Coulter and Her Critics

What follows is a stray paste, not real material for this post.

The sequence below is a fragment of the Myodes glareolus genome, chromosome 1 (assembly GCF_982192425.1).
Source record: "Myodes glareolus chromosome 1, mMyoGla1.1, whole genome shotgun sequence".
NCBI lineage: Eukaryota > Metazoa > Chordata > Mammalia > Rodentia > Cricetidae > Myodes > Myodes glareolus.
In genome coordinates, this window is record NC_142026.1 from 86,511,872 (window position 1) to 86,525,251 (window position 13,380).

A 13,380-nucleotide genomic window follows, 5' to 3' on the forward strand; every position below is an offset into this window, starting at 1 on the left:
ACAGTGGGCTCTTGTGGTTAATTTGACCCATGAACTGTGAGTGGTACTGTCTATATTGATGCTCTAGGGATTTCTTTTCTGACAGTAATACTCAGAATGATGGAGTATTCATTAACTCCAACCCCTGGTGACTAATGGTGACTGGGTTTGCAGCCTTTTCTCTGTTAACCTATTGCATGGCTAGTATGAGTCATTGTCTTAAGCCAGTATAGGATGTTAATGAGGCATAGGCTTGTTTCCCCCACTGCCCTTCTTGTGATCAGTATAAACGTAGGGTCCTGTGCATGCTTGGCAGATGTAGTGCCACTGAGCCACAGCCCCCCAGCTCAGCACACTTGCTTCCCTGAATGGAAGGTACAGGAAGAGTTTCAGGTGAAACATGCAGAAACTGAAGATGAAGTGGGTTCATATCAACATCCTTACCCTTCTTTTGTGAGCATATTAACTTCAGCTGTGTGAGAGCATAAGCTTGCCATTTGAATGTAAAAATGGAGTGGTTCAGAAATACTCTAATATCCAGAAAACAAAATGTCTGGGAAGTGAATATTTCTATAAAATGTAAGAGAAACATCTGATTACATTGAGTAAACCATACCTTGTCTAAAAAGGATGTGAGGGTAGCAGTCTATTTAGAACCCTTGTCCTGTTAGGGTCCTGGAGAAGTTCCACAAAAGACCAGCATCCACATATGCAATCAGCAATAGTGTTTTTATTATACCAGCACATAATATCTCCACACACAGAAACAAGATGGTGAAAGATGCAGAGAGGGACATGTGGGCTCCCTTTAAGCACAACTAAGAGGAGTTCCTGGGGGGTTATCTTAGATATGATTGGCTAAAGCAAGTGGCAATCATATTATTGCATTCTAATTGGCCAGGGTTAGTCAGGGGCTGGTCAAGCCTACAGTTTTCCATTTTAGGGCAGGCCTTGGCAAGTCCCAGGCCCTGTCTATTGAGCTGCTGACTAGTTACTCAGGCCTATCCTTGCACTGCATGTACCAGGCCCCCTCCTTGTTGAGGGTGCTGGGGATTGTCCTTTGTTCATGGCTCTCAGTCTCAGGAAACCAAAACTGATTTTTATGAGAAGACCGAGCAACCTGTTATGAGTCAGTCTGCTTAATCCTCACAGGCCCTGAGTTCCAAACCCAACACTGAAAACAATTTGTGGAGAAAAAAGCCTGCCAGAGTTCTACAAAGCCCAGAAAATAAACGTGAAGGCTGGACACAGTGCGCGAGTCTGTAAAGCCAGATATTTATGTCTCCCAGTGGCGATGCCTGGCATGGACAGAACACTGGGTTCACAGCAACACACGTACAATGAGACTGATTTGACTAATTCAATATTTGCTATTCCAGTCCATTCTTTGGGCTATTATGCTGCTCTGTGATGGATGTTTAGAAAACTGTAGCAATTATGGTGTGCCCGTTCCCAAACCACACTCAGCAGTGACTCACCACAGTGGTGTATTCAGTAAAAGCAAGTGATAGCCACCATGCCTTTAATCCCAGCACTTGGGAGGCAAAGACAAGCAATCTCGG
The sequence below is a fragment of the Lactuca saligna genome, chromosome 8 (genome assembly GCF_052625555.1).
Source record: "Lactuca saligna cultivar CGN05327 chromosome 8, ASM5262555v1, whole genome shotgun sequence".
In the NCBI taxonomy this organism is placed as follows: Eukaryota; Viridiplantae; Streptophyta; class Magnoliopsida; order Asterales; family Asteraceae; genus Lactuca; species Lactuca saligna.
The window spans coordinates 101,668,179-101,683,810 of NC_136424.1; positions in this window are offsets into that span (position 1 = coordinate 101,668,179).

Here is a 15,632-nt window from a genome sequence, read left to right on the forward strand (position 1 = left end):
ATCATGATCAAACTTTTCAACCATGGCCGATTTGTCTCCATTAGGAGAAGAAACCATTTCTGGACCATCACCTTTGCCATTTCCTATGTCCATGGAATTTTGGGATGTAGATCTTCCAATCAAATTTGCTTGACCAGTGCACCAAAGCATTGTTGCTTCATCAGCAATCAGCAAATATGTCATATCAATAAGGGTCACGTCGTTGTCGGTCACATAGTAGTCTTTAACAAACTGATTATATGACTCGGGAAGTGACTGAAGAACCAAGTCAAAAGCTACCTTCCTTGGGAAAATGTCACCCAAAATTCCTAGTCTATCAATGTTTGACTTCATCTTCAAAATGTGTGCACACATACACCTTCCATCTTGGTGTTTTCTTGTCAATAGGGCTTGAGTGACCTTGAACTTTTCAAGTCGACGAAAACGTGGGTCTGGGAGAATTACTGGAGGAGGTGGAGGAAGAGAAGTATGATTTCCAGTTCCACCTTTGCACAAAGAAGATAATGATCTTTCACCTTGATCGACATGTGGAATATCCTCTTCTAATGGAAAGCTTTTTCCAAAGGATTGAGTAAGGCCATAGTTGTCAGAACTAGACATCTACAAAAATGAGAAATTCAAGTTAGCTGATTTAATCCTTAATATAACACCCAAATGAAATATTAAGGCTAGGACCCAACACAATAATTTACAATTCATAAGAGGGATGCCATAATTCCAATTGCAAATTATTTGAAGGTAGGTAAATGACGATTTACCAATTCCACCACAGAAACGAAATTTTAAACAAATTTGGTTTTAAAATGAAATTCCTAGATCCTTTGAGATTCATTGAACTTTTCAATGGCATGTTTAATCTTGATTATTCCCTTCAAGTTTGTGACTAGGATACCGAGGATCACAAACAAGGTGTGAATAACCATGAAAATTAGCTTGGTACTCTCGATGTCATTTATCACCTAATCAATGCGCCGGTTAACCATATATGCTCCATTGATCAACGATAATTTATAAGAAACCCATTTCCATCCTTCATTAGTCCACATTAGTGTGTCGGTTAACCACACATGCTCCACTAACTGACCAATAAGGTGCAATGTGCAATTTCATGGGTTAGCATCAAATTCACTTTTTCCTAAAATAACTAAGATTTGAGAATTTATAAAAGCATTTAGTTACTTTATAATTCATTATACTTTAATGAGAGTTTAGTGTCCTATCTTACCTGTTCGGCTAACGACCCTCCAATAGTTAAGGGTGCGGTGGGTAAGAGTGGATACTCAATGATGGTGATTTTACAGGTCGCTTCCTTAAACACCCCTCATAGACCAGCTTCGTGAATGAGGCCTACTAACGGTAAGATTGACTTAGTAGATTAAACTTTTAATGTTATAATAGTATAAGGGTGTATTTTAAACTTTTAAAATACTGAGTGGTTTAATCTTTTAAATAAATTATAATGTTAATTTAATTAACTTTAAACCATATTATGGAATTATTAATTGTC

The trouble with so many of Ann Coulter‘s critics is they’re conspicuously ill-informed. Take for instance, their attacks on the late Sen. Joe McCarthy, the legendary anti-Communist she champions in her current best seller, Treason. When Fox News’s Bill O’Reilly said McCarthy “demonized people who didn’t deserve to be demonized,” Coulter shot back: “Name one.” O’Reilly balked for a moment, then boldly proclaimed: “I’ll name one. Dalton Trumbo.” O’Reilly was breathtakingly mistaken. When Coulter countered McCarthy “had nothing to do with Trumbo,” O’Reilly blithely compounded his error. “Sure, he did,” he said, and then plowed ahead, “It was a House of Un-American Activities Committee, all right, and he was overseeing that.” How could the No-Spin-Man, normally a sensible observer of the passing scene, pack so much giddy nonsense into so few words? First off, Coulter was right: McCarthy never, ever investigated Dalton Trumbo, a famous Hollywood screenwriter. Nor did McCarthy ever serve on the House Committee on Un-American Activities (HCUA). Period. In what civics lesson did O’Reilly learn that senators run House committees? The HCUA did investigate Trumbo—over two years before McCarthy launched his anti-Red crusade—but Trumbo was well worthy of investigation. True, Trumbo was a witty and talented fellow, whose hectic life—including Communist Party activities, jail, breaking the blacklist, and scripting such movies as Exodus and Spartacus—was being celebrated at the Westside Theatre in New York this summer. But for much of his life—he died in 1976—the writer acted as an appendage to Joe Stalin. He yearned for Communism to come to the United States, by force and violence if necessary (although his still-substantial fan base will never admit it). Trumbo’s allegiance to Communism is beyond dispute. With Rep. J. Parnell Thomas (R.-N.J.) presiding, the HCUA on Oct. 28, 1947, heard Trumbo’s “testimony.” He repeatedly refused to say whether he was a member of the Communist Party, but demanded “to be confronted with any evidence” that he was. “Well, you will pretty soon,” said a mischievous Thomas. Within minutes of Trumbo’s dismissal from the stand, Thomas and his chief investigator, Robert Stripling, poured into the hearing record nine pages of finely detailed information proving beyond quibble the screenwriter’s Red activities. Louis Russell, a former FBI agent working for the committee, then produced, in Russell’s words, “a photostatic copy” of Trumbo’s 1944 party registration card bearing the name “Dalt T” and “the number 47187.” Years later, Trumbo would admit this much (contained in his papers at the Wisconsin State Historical Society): He joined the CP in 1943, stayed an active member through at least 1947, remained in a somewhat uncertain relationship (following his contempt of Congress conviction plus a stint in jail), and then “reaffiliated” in 1954, the experience, one surmises, having been so delightful the first time around. He also told his biographer, Bruce Cook, that his views were such that he “might as well have been a Communist ten years earlier [i.e., as early as 1933].” In other words, for most of over two decades Trumbo concedes he either was a CP member or behaved like one. Joining the Communist Party was not on a par with belonging to the Rotary Club. If you remained for any length of time, this meant your primary loyalty was to the Soviet Union, that you were a willing agent of Joseph Stalin’s murderous regime, and that you were capable of doing almost anything—betraying your own country, spying for Russia, shilling for Moscow or closely allying yourself with Adolph Hitler—to bring about the absolute destruction of liberty in the West. Trumbo never engaged in espionage, but over several decades he faithfully fronted for Stalin’s predatory policies directed against his own people, America and the non-Communist world. If the Soviets were for it, so was Trumbo. A hard-line, pro-revolutionary American Communist Party, Stalin’s pact with Nazi Germany (which triggered Hitler’s invasion of Western Europe), the Soviet conquest of Eastern Europe, the Cold War, the hot war in Korea—Trumbo could invariably be counted on to be in Moscow’s hip pocket. O’Reilly may be concerned about this prominent screenwriter’s demonization, but, for some folks, Trumbo has never been demonized enough. The Rabinowitz Attack The Wall Street Journal‘s Dorothy Rabinowitz, who fancies herself as quite the intellectual, was more devious when she mocked Coulter’s claim that McCarthy was right when he accused Army code clerk Annie Lee Moss of having been a Communist Party member. How come, McCarthy wanted to know, could Moss, known to her superiors to have a Communist record, get a security clearance to deal with classified material? McCarthy never got the answer, and Moss falsely contended she never was a Communist. Rabinowitz bought her denial, sniffing that the Moss case was one of the senator’s “most notorious.” But Rabinowitz, despite her condescending tone, was embarrassingly wrong—and deceitful in failing to note Coulter’s most powerful evidence to the contrary. The March ll, 1954, McCarthy hearing, in truth, was a devastating indictment of Army security procedures—and Moss herself. Moss denied she was a Red, but admitted receiving the Daily Worker, the official organ of the Communist Party, at various addresses she had inhabited over the years. She conceded, after some prodding, that the paper “might have been addressed to me” (instead of her husband). She acknowledged that Robert Hall, one of three top Washington, D.C., Communists, had visited her home and that she had lived for a time, with Hattie Griffin, an active CP member who hosted Communist meetings at her home. More damning evidence was produced. Moss, as the hearings disclosed, had been identified as a dues-paying member of the Northeast Club of the D.C. Communist Party by FBI undercover informant Mary Markward, and the committee’s majority counsel, Roy Cohn, stressed that Markward’s testimony had been “corroborated” in “a sworn statement” by another witness in executive session. The clincher came four years later, when the Subversive Activities Control Board, an agency of the federal government, held a hearing on Markward, partly to determine if she had told the truth about Moss. The SACB’s Sept. 19, 1958, verdict, based on D.C. Communist Party records, such as membership and dues rosters, was that the exhibits “corroborate Markward’s testimony in the Moss security hearing. . . .” (emphasis added). The SACB hearing also proved another crucial point: that the Annie Lee Moss named by Markward was the very same Annie Lee Moss named by McCarthy. Case closed, for most reasonable people, though not, apparently, for Ms. Rabinowitz. (For a thorough discussion of the Moss case, see M. Stanton Evans’ article in the May 26 issue of HUMAN EVENTS, written a month before Rabinowitz’s essay in the Journal.) Beichman Misfires Arnold Beichman’s attack against McCarthy is atypical of this noted columnist. Beichman has been a highly knowledgeable and indispensable critic of Communism for decades, but he slipped when he fervently pleaded with Coulter to discover McCarthy’s sins by reading an article by Richard L. Walker in the fall 1998 issue of the National Interest. The Walker piece is not only weak tea, but manifestly misguided. Walker makes it clear he agrees with those who lament the “wild charges by McCarthy that Owen Lattimore and the Institute of Pacific Relations (IPR) represented part of a Communist conspiracy.” But they did and serious students of the subject agree. The most thorough and discriminating investigation of the IPR was undertaken by the Senate Judiciary’s Internal Security Subcommittee headed by Pat McCarran (D.-Nev.). The bipartisan panel held hearings over an ll-month period, from July 25, 1951, through June 20, 1952, with the printed record of the hearings totaling over 5,000 pages. Sixty-six witnesses were heard, including Asian scholars, major officers of the Institute, former high-ranking military, intelligence and diplomatic officials and ex-Communists, both foreign and domestic. The committee also uncovered thousands of IPR files. The case against the IPR, which played an instrumental role in paving Mao Tse-tung’s climb to power in China, was overwhelming. Based on massive amounts of evidence, the final report found that key staff positions, projects and publications of the IPR were controlled by Communists and pro-Communists. Frederick Vanderbilt Field, its executive secretary from 1934 through 1940, and an influential figure subsequently, acknowledged in his autobiography that “At the height of my involvement with the IPR, I became associated with the Communist Party.” Michael Greenberg, who ran the IPR’s influential Pacific Affairs publication, was a known Communist. Owen Lattimore, a key IPR player, was viewed by the McCarran report—after extensive investigation and testimony from Lattimore himself—as having been “a conscious, articulate instrument of the Soviet conspiracy.” Asian scholars, such as David N. Rowe of Yale University, ex-American Communists such as Louis Budenz, and ex-Russian Communists, such as Alexander Barmine, testified the IPR was tilted toward Moscow and Mao. And this, as they say, was just the tiny tip of an enormous Red iceberg. Coulter’s critics, in short, haven’t yet laid a glove on her—or on the real target of their venom, Joe McCarthy.